One of the most interesting things about cities is that as they grow their “urban metabolism” also tends to increase. People become more productive. Economic output increases. It becomes easier to hail a cab (which is a test I like to use). And, according to this recent article by CityLab, people walk faster.
Yes, research has shown that there’s a correlation between population size and the speed in which people walk. And some of the studies go as far back as the 1970s – like this one from psychologists Marc and Helen Bernstein:
In many ways, this makes intuitive sense. Life in the big city is a fast paced one. But why exactly do people start literally walking faster? The most probable answer seems to be, quite simply, that time is money. Subsequent research from the 1980s and 1990s has revealed that the best predictor of fast walking is economic output.
When a city grows larger, they wrote, wage rate and cost of living increase, and with that the value of a resident’s time. As a result, “economizing on time becomes more urgent and life becomes more hurried and harried,” Walmsley and Lewis suggest. (Source: CityLab)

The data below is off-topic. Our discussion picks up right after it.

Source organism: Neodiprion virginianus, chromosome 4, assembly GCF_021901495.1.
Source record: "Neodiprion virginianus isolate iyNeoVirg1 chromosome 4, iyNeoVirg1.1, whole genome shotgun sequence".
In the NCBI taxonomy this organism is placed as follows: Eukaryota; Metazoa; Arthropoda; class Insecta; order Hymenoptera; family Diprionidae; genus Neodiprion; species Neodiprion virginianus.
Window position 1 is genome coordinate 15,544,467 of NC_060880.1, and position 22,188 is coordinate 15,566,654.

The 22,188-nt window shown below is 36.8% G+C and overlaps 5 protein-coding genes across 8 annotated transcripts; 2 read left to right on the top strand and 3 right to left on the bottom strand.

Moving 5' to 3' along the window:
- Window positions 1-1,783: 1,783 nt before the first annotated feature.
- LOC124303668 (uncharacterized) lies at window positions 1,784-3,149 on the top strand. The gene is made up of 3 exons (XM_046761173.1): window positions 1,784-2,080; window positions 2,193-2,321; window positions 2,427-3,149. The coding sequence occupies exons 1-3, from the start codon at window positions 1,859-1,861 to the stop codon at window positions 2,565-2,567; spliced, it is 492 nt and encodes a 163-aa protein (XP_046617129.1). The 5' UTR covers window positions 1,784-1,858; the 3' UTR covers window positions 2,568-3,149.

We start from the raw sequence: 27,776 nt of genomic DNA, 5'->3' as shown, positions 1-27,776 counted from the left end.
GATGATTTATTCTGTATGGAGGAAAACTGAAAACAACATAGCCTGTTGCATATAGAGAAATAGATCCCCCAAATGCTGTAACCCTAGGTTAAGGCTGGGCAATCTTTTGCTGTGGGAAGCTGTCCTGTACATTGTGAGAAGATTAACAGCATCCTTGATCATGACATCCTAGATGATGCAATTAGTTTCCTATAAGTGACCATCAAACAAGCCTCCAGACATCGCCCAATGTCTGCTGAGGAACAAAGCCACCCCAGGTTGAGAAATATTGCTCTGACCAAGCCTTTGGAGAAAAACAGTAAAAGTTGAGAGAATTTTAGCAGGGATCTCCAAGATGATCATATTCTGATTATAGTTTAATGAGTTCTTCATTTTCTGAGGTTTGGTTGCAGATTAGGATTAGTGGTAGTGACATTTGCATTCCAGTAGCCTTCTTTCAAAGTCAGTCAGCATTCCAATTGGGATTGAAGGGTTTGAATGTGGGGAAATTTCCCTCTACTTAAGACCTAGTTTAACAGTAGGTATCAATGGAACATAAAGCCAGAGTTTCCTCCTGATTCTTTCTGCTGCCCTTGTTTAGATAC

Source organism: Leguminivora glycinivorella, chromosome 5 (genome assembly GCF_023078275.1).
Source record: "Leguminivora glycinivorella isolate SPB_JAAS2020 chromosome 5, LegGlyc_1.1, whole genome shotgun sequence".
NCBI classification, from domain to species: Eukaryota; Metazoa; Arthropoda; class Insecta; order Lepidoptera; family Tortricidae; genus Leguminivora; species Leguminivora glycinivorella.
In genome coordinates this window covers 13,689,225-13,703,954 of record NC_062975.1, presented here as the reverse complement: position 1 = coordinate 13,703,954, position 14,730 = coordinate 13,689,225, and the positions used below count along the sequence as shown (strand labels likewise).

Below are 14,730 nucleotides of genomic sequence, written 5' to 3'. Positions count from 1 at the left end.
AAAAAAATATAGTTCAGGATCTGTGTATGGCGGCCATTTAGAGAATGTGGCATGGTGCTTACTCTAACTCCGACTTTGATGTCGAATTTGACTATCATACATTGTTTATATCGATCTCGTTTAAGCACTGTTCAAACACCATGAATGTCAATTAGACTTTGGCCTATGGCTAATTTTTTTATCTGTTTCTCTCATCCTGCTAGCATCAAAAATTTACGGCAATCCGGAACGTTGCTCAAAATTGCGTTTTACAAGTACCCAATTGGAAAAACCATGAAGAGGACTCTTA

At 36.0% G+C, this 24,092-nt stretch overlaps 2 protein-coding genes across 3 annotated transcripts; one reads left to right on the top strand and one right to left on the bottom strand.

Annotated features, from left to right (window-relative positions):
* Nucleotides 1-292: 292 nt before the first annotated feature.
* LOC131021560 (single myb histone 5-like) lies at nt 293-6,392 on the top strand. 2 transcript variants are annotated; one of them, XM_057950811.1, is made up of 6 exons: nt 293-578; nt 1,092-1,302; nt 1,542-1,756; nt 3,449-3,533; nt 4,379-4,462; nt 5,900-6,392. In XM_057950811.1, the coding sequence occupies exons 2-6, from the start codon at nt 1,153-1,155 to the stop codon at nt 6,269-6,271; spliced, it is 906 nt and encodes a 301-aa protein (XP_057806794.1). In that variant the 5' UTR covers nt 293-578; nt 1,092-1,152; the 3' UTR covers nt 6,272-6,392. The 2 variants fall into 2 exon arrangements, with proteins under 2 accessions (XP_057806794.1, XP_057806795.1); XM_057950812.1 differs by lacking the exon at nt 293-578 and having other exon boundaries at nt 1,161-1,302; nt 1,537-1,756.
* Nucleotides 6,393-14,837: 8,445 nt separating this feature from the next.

The first thing that crossed my mind when reading all of this is that there must be some sort of upper limit. Humans don’t just keep walking faster and faster as the city in which they live in grows bigger. If that were the case, the mega cities of the world – such as Tokyo – would have people sprinting around all the time. But that’s obviously not the case.
So this is a topic that could probably use some more data. And I would imagine it would be a lot easier to collect today given that we all now walk around with mobile sensors in our pockets (our smartphones). And pretty soon we may have mobile sensors on our wrists (smart watches).
I would certainly like to see more data on this. The idea of an “urban metabolism” has always interested me.
Image: Dundas Square, Toronto via Flickr